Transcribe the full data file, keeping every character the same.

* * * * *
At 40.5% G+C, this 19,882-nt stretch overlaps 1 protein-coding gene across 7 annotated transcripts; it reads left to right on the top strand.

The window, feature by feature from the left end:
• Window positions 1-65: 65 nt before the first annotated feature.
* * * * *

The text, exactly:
At 40.5% G+C, this 19,882-nt stretch overlaps 1 protein-coding gene across 7 annotated transcripts; it reads left to right on the top strand.

The window, feature by feature from the left end:
• Window positions 1-65: 65 nt before the first annotated feature.